Again, I have played a social fourball on the Saturday and had knocked it around in reasonable fashion. A few mistakes, some good stuff and all in all a solid round. I had warmed up well for the Jubilee Cup, stretching, hitting some balls and hit the first tee feeling loose and ready to go. My short game practice came to the fore in the opening holes and I scrambled opening pars with up and downs. The Hound and I were progressing well. We were a little behind the pace but putts weren't dropping. What a difference a year makes when we were making them all, The Hound in particular. This year we simply couldn't buy a putt. However all was good until the seventh.


I had played the hole well although my approach from 201 yards had drifted into the left hand bunker. Not a problem thought I. The bunker shot was pretty good to about ten feet or so and I extricated myself from the sand without issue but as I went to putt and bent over my back rocketed in pain. I have no idea what had happened but I was in agony. I two putted but when I tried to swing at the eighth, the shortest hole on the course I couldn't turn properly.

I took some pain killers but was forced to play "pat pat" golf and try and trundle it about 150 yards off the tee, another 150 yards and then try and get it on the green and hope to hole a putt or two. Suffice to say with "The Hound" playing for two we struggled. In the end we finished 17th (out of 60 pairs) with 38 points so we didn't disgrace ourselves in the defence of our title. More regret of course as had I stayed fully fit we could have got close to a top three finish.


Beware the injured golfer the saying goes. Having struggled to help "The Hound" much, I was due to play a competition on bank holiday Monday (May 3rd). It was the PGA National Pro-Am qualifier, a singles stableford event. I had gone home from the Jubilee Cup, soaked in the bath, taken Ibuprofen, applied a couple of doses of Deep Heat and had an early night. I woke up with the back still feeling a little sore and painful but I was vaguely optimistic it might free up some more with stretching, warmth and hitting a few gentle shots. I duly dug out a set of physio exercises my occupational health department had given me the last time the back went (a perk of working in the NHS!) and set about doing them to give me the best chance of at least being able to swing a club on the practice ground.





In the end I got it round. It wasn't pretty and not helped by a chilly wind blowing incessantly. There is definitely a trend with my competitive golf and strong winds and it isn't good. It was a mixed bag of a slow start, some more scrambling, some poor shots and a terrible finish. All in all it came to 31 points and 23rd place (out of 81) so not a disaster.


Despite the set-back of the bad back (which has scuppered my practice regime this week as I need to rest it) the last couple of weeks have seen some definite moves forward. My short game has definitely come on, although a couple of duffed chips/pitches yesterday took some of the gloss off my improvement. I putted well and simply had a cold putter this weekend when nothing dropped. The iron shots, especially approaches into the green, leave a little to be desired and so I've already flagged an area to work on. I think with a 7 iron down to the wedges, you need to be hitting greens from 140 yards and in and dispersion needs to be tighter as you go down in distance. I am simply not sticking it close enough, often enough.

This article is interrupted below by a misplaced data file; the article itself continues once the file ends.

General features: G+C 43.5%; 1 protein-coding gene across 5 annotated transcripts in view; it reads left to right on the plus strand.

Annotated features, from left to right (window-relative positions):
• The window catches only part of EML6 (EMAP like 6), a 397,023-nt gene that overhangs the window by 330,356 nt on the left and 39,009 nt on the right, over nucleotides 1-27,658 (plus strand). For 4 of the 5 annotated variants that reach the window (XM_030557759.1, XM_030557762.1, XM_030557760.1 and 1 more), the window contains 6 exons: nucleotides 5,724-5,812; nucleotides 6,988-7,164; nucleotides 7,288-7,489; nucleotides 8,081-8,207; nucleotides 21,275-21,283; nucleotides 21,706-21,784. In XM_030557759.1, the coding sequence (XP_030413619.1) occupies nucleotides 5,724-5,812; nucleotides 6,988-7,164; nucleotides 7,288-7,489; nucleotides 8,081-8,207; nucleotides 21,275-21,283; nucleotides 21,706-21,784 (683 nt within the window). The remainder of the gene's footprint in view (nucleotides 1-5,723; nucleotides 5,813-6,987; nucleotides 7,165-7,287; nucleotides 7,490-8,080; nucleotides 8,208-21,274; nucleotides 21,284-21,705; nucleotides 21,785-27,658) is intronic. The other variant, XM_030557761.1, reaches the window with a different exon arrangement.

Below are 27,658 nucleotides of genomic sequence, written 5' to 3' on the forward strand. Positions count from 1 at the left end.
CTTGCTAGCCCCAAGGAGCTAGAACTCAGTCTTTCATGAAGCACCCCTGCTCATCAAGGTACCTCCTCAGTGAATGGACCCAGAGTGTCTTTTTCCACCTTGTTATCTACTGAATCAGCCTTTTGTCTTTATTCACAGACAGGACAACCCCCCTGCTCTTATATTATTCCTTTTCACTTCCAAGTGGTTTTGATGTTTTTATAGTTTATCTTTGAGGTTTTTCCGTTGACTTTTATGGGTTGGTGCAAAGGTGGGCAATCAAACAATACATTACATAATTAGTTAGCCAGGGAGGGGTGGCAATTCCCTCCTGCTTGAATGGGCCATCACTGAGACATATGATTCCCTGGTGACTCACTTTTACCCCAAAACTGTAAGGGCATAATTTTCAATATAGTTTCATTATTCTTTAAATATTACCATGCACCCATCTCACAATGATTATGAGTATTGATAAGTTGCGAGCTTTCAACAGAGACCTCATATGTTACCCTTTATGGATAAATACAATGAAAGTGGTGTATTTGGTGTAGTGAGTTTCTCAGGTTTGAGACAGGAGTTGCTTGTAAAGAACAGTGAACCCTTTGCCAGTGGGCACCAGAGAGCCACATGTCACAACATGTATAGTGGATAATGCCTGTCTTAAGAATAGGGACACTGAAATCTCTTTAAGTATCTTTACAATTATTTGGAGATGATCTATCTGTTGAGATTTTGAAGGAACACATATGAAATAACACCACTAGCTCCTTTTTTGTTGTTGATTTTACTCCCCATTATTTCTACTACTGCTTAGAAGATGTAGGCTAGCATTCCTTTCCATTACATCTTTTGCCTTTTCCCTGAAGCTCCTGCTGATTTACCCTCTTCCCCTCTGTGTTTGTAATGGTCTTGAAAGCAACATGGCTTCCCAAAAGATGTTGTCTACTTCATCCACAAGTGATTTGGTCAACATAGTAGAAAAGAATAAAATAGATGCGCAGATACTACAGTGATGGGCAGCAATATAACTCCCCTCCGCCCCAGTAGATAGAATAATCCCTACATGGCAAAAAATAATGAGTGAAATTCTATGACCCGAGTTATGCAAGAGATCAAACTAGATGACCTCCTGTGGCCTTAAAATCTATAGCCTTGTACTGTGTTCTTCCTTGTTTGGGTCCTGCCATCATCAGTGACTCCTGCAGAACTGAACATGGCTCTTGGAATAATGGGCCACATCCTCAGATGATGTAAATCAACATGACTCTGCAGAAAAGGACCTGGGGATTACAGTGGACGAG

I am usually a glass half-empty sort of guy but I have taken great stock from the clear and tangible improvements to my game. However this has been tempered by a sense of regret about my lack of ability to win a singles match, especially when gifting several holes to the opponent. If you peruse my previous blog (creatively entitled Three Off The Tee - read it here) you will see it has been a recurring theme. How do I change this and develop a killer streak? (if you have any ideas comment at the bottom of the blog or via any of my social media channels).


There is improvement and I am going to book another lesson soon to keep the forward momentum going. I am going to learn from the regrets, take them as learning opportunities and push on again. Competitions are coming thick and fast now, and hopefully the warm weather won't be far behind. It has been really hard in the high winds and being a slight chap, strong buffeting winds plays havoc with my tempo. All in all then more positives than negatives (bad back now the biggest negative) and we go again in "The Quest" (aka The Quest For Single Figures).


Thank you for reading the latest blog. How are you all faring in competitions? If you've done well, or indeed if are struggling, leave me a comment and let me know why you've done so well (lessons, practice, a career day on the course etc.) or if you are struggling how are you going to change things.


I'll see you again for another blog soon when I finally hope to have an exciting announcement and a product review to share with you. Until then, stay safe, enjoy your golf and do me a favour and simply pass the link to this blog or the website itself (the link to it is here if it makes it easier to share) to as many of your golfing friends as you can. Many thanks as always.